40. I have been at my employer long enough to have earned more vacation, but there are still rules about how it can be taken (one full week must be taken, then the rest however, based on staff availability). Now that my husband is self employed, though, vacations just don’t happen. Yay, I get a free day to stay home and do laundry…

  41. Mister E says:

    My unused vacation days roll over from one year to the next but then expire in March. I’m in Canada but I work for an American company for what it’s worth.

    So if I get 4 weeks this year and I still have 1 week left on Dec 31 then those days roll over until March of next year when theoretically they vapourize. In practice the company is pretty flexible though.

    No problems taking time off here either, I don’t have to “sell” anyone on it. There are certain meetings or conferences and such that I really should be present for but those are relatively few and far between and for the most part if I want particular time off I just take it.

    Unused vacation time has never been a problem for me though, there are always trips that I want to take and when I find that I have time left over I have no qualms at all taking a day or two off for no reason at all.

    I always figure that as long as I’m accomplishing something most of then time then I need no justification at all to spend some of the time accomplishing very little or nothing.

  42. Larabara says:

    A little clarification here, and sorry about the long post: I admit that I had good health benefits at my former employer, but I am very glad to say that I am no longer at that company. It is a large, internationally known corporation, but the downturn in the economy affected it so severely that lately they’ve been laying off employees every 6 months.

    I survived 3 rounds of layoffs before they got to me, and there has been another round of layoffs after I left. I was sad but relieved to be let go and be able to look for a job in a more secure field.

    As I said, many companies are taking advantage of the bad economy to wring every shred of energy from their employees. Experts are saying that once the economy improves it will backfire in the form of “employee churn”.

    The poor overworked employees have no loyalty to their employers, and will bolt at the first chance at a better opportunity. The companies will have to continually train new hires who will then bolt at their first chance at a better job, too. Then the conditions will get better as companies try to keep their employees from constantly quitting on them.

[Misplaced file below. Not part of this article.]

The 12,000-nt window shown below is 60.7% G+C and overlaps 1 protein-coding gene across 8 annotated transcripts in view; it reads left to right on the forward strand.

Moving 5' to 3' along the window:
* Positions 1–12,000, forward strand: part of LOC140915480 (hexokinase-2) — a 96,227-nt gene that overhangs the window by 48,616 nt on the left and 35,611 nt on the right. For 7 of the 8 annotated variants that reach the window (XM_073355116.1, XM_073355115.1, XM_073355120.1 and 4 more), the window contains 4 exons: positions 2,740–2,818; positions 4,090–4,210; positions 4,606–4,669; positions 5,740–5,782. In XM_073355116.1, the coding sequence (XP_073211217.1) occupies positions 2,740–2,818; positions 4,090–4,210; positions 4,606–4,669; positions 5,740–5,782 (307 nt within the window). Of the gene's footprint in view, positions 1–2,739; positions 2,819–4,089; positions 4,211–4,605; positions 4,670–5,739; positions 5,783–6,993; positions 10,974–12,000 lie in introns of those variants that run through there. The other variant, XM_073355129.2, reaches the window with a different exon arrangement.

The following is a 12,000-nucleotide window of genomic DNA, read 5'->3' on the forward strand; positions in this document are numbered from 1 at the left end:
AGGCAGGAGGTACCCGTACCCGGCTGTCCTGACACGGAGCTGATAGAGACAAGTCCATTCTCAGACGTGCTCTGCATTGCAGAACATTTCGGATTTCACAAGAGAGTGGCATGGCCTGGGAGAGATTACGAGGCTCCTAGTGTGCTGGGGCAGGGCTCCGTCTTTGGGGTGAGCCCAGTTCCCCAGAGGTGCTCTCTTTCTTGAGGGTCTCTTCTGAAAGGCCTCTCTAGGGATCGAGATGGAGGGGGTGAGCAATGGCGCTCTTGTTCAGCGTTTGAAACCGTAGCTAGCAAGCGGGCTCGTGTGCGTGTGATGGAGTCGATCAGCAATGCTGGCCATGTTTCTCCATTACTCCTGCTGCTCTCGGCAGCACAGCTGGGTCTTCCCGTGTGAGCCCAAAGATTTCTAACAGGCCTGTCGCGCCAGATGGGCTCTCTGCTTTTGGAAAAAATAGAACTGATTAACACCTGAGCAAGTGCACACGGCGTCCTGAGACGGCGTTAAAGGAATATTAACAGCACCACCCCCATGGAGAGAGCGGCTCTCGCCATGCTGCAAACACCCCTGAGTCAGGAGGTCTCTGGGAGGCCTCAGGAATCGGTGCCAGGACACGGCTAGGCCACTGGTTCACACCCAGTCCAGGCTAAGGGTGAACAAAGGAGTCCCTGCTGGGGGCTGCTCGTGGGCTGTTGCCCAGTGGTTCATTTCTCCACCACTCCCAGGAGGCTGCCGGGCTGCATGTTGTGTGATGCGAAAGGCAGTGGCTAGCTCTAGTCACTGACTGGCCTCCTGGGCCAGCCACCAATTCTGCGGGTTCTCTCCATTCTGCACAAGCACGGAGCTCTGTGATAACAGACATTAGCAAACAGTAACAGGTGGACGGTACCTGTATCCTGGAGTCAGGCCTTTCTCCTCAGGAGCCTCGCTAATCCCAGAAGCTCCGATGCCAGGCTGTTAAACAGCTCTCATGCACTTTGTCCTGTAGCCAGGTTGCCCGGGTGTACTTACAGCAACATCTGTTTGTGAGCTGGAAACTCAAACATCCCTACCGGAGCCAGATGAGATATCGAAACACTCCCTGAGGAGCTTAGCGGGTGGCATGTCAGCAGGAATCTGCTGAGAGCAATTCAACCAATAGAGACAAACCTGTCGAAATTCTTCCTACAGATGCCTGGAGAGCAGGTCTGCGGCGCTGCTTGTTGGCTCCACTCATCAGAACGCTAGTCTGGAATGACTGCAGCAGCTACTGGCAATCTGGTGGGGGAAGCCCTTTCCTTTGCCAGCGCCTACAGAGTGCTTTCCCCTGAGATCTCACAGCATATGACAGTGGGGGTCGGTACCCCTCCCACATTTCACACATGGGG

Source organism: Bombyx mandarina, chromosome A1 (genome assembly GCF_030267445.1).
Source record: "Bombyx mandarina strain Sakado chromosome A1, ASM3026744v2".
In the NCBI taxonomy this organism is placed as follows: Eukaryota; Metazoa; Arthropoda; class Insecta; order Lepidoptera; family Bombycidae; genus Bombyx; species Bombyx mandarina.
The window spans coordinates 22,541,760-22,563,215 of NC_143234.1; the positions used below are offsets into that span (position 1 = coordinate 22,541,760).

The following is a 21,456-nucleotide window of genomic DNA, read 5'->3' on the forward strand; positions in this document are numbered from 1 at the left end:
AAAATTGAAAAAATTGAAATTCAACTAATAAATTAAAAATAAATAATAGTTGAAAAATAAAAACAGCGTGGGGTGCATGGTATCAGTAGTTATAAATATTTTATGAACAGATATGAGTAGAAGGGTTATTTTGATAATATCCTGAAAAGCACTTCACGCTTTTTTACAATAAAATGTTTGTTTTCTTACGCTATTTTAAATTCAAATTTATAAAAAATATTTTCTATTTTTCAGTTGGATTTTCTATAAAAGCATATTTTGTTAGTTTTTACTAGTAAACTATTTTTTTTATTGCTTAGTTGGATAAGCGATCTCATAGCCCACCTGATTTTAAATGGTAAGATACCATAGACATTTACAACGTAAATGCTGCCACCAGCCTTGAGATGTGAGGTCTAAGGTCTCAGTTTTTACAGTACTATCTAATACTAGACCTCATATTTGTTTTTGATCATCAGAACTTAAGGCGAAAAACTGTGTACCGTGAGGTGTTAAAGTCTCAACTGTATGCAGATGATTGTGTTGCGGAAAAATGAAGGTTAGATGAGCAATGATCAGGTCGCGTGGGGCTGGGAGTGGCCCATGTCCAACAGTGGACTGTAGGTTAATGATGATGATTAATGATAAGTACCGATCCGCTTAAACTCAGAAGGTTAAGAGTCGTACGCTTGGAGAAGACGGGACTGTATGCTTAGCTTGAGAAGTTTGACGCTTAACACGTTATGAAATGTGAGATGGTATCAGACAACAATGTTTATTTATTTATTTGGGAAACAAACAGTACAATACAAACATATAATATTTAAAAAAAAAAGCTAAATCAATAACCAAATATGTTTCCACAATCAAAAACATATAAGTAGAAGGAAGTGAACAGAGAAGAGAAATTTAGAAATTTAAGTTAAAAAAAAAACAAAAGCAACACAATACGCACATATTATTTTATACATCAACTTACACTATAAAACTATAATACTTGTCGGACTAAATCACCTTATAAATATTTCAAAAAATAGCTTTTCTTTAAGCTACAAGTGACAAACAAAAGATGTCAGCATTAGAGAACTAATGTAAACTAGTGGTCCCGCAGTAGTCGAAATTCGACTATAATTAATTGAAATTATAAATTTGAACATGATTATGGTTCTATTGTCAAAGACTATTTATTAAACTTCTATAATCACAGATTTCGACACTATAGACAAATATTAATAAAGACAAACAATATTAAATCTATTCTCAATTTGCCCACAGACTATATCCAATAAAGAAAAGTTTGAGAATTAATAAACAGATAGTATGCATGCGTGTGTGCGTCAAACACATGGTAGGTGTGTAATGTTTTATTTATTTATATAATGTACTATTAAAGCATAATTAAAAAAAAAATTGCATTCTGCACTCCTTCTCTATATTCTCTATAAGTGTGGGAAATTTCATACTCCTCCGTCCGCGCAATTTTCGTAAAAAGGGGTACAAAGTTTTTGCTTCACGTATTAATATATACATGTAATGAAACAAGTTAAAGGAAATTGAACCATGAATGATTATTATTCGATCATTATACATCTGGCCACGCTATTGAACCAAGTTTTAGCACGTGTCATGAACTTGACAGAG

But for now, it’s a very stressful environment for a lot of U.S. workers….

  43. Lou says:

    To clarify: “sabbatical” is a term that initially referred to an academic practice. When a university professor in the US had worked 7 years, he (in the old days it was mostly he) was entitled to either a semester or a year off, WITH pay. It was expected that the time would be spent in one academic pursuit or another: doing research, writing papers, or in some other way increasing one’s knowledge of one’s discipline/teaching subject.

    Personally, I had an unscheduled (and unpaid) sabbatical when I was awarded a Fulbright professorship for a term and my university gave me unpaid leave because it was an honor and they listed such awards as part of a faulty member’s vitae. My host university paid me a stipend (for teaching courses, consulting with their faculty, and reviewing their curriculum) and provided housing and while my home university didn’t “pay” me salary, my health and other benefits continued and they contributed to my retirement account as though I were being paid. When i got back my university PR office generated a number of newspaper articles and such to publicize the fact that they had faculty who were internationally regarded as expert.

    A couple years later, I had a scheduled sabbatical, and I had to write a proposal for the work i would do while not teaching my normal course load. During that sabbatical period, I wrote a new curriculum for a BS program, as well as the syllabus for four new courses. I got my usual pay and benefits. I still did my usual committeee work on campus, but hadd no classroom or advising responsibilities. And I wrote the expected detailed report about the research that had gone into the new proposals.

  44. carolyn says:

    “taking a week off to pave your driveway” is SOOO not a sabbatical. Gimme a break please!

    At least research the meaning of sabbatical before writing about it!

  45. kristine says:

    Thank you for spelling it out. In academia that is exactly what it is- time out of the classroom, but you are expected to produce. That is when hubby wrote book 2- on a scheduled sabbatical. Non-academics use the term very loosely.

  46. Georgia says:

    Trent – apparently no one read the first paragraph of your message. You were leaving the job, had to leave it in good condition and would be losing what vacation you had. But you had a good boss who checked that you were okay and said to use your vacation time to prepare for your new job. I didn’t realize that so many people could be so off base.

    As for me, I had a job with a state agency, got 10 days a year at first and later 15 days. They were all paid. I was also paid for 223 hours when I retired. I did once have a job that paid you for 12-15 days a year, but it was lost if you didn’t use it. I made certain I used it each year. It wasn’t hard to schedule, as there were only 2 employees in my branch.